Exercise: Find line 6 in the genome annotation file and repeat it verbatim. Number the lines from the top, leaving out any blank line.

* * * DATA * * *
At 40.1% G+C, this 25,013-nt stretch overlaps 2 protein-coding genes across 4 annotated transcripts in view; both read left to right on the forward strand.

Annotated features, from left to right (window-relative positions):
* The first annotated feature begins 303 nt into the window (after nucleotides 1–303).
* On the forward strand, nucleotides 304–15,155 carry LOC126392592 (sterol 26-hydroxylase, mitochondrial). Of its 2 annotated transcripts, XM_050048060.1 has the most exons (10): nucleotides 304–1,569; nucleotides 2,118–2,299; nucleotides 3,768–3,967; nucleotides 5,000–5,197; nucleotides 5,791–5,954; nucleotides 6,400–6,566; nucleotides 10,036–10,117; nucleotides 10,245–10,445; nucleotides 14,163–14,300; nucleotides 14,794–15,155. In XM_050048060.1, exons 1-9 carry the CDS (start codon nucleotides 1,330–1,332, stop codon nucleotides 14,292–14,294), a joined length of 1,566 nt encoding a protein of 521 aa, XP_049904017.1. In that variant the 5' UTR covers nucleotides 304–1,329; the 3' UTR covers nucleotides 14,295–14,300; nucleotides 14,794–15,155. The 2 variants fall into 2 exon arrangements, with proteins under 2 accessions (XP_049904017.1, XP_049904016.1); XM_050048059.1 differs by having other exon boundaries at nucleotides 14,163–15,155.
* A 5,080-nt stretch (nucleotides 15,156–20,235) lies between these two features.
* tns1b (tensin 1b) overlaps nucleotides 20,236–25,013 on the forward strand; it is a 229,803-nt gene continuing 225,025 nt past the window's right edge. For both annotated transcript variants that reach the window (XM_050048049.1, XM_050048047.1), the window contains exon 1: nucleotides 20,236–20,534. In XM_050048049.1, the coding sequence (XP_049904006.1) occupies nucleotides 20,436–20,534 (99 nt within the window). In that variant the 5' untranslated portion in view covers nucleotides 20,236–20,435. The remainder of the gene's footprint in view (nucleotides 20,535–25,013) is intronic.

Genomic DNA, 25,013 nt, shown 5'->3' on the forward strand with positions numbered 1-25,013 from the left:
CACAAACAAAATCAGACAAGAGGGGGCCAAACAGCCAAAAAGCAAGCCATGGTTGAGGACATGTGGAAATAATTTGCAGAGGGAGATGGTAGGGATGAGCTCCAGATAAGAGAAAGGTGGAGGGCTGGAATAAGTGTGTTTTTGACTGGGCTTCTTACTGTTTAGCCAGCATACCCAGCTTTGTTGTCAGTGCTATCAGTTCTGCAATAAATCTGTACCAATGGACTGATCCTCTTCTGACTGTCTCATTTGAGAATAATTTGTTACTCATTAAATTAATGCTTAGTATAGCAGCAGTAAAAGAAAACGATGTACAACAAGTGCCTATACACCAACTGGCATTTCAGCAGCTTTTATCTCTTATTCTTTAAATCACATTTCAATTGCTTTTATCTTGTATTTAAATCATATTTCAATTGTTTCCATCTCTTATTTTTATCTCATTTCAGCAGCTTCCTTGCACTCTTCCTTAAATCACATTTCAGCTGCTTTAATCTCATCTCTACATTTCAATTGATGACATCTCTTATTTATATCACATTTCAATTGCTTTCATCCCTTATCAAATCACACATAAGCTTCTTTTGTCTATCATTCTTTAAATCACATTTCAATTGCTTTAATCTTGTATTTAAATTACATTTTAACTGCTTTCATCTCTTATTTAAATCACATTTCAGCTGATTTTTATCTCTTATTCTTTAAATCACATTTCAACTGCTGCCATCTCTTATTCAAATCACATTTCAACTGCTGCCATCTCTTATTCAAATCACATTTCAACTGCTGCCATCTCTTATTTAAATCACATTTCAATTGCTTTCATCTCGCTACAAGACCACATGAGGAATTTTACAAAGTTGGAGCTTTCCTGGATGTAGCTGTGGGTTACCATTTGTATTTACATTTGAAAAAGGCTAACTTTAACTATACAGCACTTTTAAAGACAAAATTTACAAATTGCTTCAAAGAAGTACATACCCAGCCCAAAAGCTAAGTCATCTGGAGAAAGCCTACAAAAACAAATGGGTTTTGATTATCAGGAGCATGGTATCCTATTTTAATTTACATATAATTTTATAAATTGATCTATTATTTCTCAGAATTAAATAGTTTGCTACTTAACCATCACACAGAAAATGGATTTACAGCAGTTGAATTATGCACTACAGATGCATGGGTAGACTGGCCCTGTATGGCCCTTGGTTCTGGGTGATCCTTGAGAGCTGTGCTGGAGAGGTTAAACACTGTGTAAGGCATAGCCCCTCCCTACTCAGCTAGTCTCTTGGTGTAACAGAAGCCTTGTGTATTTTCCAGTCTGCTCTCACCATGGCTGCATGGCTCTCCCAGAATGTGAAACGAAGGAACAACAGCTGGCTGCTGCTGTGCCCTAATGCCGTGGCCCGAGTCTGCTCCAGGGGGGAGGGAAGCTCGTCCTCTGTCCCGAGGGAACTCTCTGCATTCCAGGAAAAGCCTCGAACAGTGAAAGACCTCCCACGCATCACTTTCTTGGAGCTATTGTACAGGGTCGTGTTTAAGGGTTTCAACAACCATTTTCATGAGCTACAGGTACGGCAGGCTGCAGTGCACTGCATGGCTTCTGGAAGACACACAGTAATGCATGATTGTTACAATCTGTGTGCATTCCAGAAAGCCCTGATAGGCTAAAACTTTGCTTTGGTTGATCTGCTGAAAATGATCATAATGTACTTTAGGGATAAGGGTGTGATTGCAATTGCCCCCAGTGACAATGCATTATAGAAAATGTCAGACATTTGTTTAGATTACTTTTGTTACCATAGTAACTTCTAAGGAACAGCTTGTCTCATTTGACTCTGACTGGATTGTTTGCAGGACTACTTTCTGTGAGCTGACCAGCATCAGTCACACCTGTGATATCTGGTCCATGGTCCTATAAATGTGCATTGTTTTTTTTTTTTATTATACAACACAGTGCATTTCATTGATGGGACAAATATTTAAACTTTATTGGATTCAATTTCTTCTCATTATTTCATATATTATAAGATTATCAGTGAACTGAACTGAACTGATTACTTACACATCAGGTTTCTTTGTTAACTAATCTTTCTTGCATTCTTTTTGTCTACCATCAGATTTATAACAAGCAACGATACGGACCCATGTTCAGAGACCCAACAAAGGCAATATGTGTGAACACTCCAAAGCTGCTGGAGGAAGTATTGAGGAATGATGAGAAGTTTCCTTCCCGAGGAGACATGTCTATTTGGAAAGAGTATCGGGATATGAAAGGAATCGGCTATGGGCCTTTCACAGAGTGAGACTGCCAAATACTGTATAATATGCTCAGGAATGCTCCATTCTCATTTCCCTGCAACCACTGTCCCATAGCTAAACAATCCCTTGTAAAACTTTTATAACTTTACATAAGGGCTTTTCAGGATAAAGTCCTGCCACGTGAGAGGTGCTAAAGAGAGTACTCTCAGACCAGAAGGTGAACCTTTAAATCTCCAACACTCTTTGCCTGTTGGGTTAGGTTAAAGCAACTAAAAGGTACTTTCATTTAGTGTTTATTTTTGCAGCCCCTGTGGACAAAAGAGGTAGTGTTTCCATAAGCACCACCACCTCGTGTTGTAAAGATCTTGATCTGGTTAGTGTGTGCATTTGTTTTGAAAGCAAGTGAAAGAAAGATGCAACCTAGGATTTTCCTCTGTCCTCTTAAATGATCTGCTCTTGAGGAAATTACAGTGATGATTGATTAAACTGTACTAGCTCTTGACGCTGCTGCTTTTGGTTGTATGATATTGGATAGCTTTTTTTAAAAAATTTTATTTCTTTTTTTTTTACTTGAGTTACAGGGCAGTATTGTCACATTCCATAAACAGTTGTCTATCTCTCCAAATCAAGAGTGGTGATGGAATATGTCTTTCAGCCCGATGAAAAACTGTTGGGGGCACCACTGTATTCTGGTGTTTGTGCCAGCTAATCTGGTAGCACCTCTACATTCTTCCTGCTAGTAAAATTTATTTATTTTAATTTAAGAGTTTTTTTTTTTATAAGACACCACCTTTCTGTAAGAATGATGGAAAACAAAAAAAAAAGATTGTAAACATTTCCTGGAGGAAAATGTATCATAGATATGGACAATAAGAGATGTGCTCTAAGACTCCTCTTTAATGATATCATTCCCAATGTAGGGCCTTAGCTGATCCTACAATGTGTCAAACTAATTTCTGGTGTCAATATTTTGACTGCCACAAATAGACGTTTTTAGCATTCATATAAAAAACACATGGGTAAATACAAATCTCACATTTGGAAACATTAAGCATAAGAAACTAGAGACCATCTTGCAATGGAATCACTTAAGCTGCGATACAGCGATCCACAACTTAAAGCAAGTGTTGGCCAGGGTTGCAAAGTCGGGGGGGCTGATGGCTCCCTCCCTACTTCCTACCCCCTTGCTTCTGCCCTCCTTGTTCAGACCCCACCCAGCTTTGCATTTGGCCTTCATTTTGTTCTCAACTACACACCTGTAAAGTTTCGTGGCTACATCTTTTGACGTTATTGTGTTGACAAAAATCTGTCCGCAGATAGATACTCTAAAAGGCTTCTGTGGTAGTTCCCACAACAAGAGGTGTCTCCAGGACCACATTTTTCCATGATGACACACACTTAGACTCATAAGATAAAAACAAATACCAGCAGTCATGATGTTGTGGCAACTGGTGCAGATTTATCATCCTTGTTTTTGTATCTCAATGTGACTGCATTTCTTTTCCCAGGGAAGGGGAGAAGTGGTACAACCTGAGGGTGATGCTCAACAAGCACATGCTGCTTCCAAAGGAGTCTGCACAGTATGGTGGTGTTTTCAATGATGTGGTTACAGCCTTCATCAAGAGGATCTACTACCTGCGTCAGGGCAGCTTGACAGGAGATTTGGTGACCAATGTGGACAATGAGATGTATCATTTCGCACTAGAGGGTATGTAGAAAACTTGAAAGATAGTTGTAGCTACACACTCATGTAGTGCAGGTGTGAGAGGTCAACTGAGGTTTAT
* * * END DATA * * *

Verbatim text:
* tns1b (tensin 1b) overlaps nucleotides 20,236–25,013 on the forward strand; it is a 229,803-nt gene continuing 225,025 nt past the window's right edge. For both annotated transcript variants that reach the window (XM_050048049.1, XM_050048047.1), the window contains exon 1: nucleotides 20,236–20,534. In XM_050048049.1, the coding sequence (XP_049904006.1) occupies nucleotides 20,436–20,534 (99 nt within the window). In that variant the 5' untranslated portion in view covers nucleotides 20,236–20,435. The remainder of the gene's footprint in view (nucleotides 20,535–25,013) is intronic.